Monday, November 11, 2013

A Plea to Pastors

Some recent news stories have reported an increase in the number of people going to confession since Pope Francis ascended to the Holy See. This is a wonderful thing to hear, and we ought all to pray that it continue. If the spiritual life is likened to the bodily life, then this sacrament is medicine for a sick soul, and all of us are suffering from one sort of spiritual illness or another. We all could use a little booster shot of God's grace now and then!

To extend the analogy, it would certainly help if the clinic were open more often. As much as we talk about the vital importance of this sacrament to the spiritual life, most parishes offer confessions very infrequently: most typically, for somewhere between 30 and 60 minutes right before the vigil Mass on Saturday afternoons. But life is busy, and Saturday afternoon seems a busier time than most: you might have to work, or coach a Little League team, or it may be the only time you can work on that home improvement project without the neighbors complaining. There are 10 thousand and eight reasons why any 60 minute block of time may be unavailable to you in a given week.

And in my experience, often the priest shows up 10 or 20 minutes late. Can you imagine a health clinic that only offered flu shots once a week for 45 minutes? Yes, most parishes also say you can make an appointment to have your confession heard. But have you ever tried actually doing this? Whatever time you suggest, odds are the pastor is in a meeting.

God bless our priests, they're often over-extended and over-worked, I know. My point here is not to blame them. My point is to say that if the Church is serious about its words on wanting the faithful to avail themselves of this sacrament more frequently, parishes should make this sacrament available more frequently. The Church teaches us that the Mass is the "source and summit of the Christian life," and it backs this up by offering four, five, six Masses during the weekend, giving people as much of a chance as possible to partake of the Supper of the Lamb. The Church also teaches that the sacrament of Penance is sorely needed for our spiritual health, and it backs this up by... 45 minutes a week? That doesn't add up.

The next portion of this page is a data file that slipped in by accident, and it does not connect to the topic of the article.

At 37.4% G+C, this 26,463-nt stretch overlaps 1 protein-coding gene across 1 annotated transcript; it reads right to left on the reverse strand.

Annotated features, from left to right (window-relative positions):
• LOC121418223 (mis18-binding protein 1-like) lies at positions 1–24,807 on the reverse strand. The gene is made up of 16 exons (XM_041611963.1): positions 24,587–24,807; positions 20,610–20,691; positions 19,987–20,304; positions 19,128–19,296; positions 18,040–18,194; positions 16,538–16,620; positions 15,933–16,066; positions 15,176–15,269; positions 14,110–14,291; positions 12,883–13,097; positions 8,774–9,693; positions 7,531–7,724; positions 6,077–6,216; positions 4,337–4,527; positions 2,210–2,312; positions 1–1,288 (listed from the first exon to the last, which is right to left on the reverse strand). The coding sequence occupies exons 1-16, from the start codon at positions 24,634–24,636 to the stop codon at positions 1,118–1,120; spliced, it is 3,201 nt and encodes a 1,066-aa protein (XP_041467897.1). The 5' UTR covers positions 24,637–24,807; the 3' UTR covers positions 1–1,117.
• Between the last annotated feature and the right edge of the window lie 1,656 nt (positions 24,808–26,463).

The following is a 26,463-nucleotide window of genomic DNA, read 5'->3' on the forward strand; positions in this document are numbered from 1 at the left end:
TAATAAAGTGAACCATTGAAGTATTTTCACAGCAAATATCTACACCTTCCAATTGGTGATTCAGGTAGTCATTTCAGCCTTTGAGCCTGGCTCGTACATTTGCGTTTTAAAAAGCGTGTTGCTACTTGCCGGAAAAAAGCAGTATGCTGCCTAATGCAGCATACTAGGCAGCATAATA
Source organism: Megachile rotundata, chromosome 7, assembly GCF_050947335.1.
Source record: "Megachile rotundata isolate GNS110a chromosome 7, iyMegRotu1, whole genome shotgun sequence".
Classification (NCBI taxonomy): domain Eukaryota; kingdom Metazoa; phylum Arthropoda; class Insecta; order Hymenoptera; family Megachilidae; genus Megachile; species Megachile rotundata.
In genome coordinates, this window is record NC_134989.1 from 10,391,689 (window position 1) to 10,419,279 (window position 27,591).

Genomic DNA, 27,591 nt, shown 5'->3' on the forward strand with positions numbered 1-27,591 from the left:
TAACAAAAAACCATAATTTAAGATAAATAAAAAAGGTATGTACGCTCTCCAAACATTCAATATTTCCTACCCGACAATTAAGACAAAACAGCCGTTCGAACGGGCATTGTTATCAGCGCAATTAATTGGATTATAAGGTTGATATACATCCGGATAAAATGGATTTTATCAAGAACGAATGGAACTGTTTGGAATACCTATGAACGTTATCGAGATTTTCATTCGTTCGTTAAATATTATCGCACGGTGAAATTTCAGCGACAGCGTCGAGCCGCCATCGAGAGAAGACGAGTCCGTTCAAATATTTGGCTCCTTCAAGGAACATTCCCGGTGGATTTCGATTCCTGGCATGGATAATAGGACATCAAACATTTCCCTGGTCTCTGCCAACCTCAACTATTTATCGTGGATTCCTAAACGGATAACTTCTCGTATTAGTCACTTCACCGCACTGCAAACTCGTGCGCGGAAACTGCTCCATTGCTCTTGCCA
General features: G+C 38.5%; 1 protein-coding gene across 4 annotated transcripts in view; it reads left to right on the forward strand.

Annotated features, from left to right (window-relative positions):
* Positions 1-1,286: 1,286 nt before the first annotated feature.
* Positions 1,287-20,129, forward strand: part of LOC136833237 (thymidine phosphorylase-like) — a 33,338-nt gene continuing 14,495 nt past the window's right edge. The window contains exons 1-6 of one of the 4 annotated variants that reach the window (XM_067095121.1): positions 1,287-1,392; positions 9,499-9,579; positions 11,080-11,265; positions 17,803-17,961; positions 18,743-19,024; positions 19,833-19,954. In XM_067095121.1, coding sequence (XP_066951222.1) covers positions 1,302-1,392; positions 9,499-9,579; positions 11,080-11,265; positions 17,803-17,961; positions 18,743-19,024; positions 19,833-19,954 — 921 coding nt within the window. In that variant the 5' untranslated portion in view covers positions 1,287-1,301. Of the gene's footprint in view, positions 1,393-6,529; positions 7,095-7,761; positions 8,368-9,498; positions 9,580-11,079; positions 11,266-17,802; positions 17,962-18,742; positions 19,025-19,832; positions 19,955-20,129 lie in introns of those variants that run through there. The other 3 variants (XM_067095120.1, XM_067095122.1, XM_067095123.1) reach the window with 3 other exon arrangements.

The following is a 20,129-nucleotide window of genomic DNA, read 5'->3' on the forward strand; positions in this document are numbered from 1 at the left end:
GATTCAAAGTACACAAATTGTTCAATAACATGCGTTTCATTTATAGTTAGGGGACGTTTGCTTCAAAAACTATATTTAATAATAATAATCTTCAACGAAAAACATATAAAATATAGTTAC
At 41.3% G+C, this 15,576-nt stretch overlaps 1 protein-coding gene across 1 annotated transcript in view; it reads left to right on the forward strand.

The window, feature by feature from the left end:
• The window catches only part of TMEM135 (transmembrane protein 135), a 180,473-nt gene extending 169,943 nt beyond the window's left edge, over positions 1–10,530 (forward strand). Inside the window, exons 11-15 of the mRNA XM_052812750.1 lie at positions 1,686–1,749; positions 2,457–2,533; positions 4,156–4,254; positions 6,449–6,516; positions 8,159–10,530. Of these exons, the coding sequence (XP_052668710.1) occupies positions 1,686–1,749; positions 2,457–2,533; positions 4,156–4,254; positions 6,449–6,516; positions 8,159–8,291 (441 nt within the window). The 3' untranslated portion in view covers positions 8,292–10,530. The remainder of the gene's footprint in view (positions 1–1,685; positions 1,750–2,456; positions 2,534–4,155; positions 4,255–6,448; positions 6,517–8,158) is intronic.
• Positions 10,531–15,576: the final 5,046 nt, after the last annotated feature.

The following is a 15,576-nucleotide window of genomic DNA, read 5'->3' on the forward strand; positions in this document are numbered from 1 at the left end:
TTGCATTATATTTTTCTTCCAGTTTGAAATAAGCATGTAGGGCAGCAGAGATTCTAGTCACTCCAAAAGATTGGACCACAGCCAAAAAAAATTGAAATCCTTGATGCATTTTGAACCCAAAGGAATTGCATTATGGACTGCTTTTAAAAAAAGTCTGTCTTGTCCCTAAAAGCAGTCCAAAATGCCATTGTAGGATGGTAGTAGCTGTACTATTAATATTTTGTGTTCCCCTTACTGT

The leadership of the Church knows this, I think. In his 2002 apostolic letter motu proprio Misericordia Dei, soon-to-be-St. John Paul II, as part of an effort to effect a "vigorous revitalization" of the sacrament, directed the bishops and priests of the Church to ensure that this sacrament be made more widely available to the faithful:
"Local Ordinaries, and parish priests and rectors of churches and shrines, should periodically verify that the greatest possible provision is in fact being made for the faithful to confess their sins. It is particularly recommended that in places of worship confessors be visibly present at the advertised times, that these times be adapted to the real circumstances of penitents, and that confessions be especially available before Masses, and even during Mass if there are other priests available, in order to meet the needs of the faithful."
Now, there are lots of reasons that the number of people partaking of this sacrament has been down in recent decades. The biggest, I'm sure, is the loss of the sense of sin, the dulling of our consciences, the defining-down of sinfulness to "I'm basically a good person... I mean, it's not like I kill people... often." This problem also needs to be addressed. But I'm convinced of the Field of Dreams Principle: "If you build it, they will come." If you offer confession more often, more people will participate. I know that priests are often extraordinarily busy, but would it be that much of a demand on your time to offer other half hour periods during the week, three or four days--heck, maybe every day? Look at it this way: if people come, fantastic, you've been a Good Shepherd and reconciled them to God; if people don't come, you can use the time as a daily period for spiritual reading, prayer, homily prep, etc. Work on your crossword puzzle if you want. But be there for us. You are doctors of grace and we need your ministrations.

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